"Maui boasted of his former exploits, and said: 'Let us fearlessly seek whether men are to die or live forever.' But his father called to mind an evil omen that when he was baptising Maui he had left out part of the fitting prayers and therefore he knew that his son must perish, yet he said: 'O my last born, and the strength of my old age, . . . be bold, go and visit your great ancestress who flashes so fiercely there where the edge of the horizon meets the sky.' Then the birds came to Maui to be his companions in the enterprise, and it was evening when they went with him, and they came to the dwelling of his mighty ancestress, and found her fast asleep. Maui charged the birds not to laugh when they saw him creep into the old chieftainess, but when he had got altogether inside her, and was coming out of her mouth, then they might laugh long and loud. So Maui stripped off his clothes and crept in. The birds kept silence, but when he was in up to his
waist the little tiwakawaka could hold its laughter no longer, and burst out loud with its merry note, then Maui's ancestress awoke, closed on him, and caught him tight and he was killed. Thus died Maui, and thus death came into the world.
"The New Zealanders hold that the sun descends at night into his cavern, bathes in the water of Life, and returns at dawn from the underworld; hence we may interpret their thought that if Man could likewise descend into Hades and return, his race would be immortal.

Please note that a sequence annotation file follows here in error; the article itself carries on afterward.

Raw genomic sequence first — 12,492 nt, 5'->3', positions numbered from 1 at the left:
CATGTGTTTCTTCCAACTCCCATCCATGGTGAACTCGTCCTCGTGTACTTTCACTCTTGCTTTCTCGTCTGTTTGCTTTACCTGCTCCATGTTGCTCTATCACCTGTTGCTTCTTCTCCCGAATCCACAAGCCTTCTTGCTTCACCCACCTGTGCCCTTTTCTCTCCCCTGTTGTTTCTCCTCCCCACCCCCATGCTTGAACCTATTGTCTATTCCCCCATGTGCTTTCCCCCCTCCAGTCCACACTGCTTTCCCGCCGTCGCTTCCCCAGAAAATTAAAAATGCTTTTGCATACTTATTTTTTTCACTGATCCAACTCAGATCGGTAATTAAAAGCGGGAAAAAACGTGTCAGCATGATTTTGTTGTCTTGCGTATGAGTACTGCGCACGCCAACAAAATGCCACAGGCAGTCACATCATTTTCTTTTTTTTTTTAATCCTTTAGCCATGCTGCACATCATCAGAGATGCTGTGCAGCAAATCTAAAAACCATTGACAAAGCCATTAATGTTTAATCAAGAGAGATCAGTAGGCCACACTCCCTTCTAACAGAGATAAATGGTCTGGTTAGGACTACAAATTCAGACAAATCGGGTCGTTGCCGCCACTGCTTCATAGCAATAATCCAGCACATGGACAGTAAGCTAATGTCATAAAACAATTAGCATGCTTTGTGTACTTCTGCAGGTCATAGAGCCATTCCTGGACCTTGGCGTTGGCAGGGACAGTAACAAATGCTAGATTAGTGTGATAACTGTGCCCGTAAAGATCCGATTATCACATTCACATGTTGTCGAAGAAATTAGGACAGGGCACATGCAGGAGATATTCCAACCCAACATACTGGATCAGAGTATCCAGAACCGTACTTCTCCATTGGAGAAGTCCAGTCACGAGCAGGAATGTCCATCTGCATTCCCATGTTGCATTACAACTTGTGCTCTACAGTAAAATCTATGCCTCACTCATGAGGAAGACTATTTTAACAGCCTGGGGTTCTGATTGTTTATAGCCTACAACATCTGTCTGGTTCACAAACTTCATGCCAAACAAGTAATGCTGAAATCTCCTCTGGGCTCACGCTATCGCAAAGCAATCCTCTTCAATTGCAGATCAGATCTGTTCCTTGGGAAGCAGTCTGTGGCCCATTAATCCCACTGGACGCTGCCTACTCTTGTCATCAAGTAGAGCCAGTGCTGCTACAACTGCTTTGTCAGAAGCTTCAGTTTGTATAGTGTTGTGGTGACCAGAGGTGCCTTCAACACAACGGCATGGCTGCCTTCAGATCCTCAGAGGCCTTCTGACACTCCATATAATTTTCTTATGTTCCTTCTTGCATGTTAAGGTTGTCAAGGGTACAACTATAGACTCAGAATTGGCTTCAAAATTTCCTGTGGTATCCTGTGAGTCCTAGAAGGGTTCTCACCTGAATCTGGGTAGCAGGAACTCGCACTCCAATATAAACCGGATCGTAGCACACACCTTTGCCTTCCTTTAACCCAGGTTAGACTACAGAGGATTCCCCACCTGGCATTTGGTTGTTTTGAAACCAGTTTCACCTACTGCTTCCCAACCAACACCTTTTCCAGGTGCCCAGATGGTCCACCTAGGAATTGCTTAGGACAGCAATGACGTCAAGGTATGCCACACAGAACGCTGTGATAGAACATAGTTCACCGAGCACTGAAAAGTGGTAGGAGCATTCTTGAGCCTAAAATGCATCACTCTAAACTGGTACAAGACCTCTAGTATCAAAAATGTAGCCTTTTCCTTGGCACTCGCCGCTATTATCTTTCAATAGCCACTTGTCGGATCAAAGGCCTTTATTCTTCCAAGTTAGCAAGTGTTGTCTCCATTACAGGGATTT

"It is seldom that solar characteristics are more distinctly marked in the several details of a myth than they are here. Great-Woman-Night who dwells on the horizon is the New Zealand Hades. The birds are to keep silence as the sun enters night, but may sing when he comes forth from her mouth, the mouth of Hades. The tiwakawaka describes the cry of the bird which is only heard at sunset." 1
One of the most wide-spread and best-known sun myths relates to the devouring of the day by the night monster at set of sun, and the disgorging of the victim by the devourer in the morning. A Zulu legend describes the maw of this sun-devouring monster as a land teeming with human life,
and its environment, and when the monster is cut open, all the creatures issue forth from the state of darkness, the cock leading, exclaiming: "I see the world."
The well-known fairy tale of "Little Red Riding-Hood" is a sun myth of this type, and in Germany there is added to the tale the fact that, after the wolf had devoured his victim, a hunter slew the wolf, ripped him open, when out stepped the little maiden in her red cloak, safe and sound.
There is a legend current in Germany that relates to a frog that wooed the daughters of a queen. The youngest daughter consented to become his bride, and this gracious act on her part freed the frog from a magic spell, and he was transformed into a handsome youth.
"This tale," says Professor Max Müller, 1 "is solar in its character, and but another version of the Sanscrit story of Bhekî the frog who became the wife of a king only to vanish at the sight of a glass of water, a legend that grew out of a phrase which was possibly, 'the sun dies at the sight of water.'"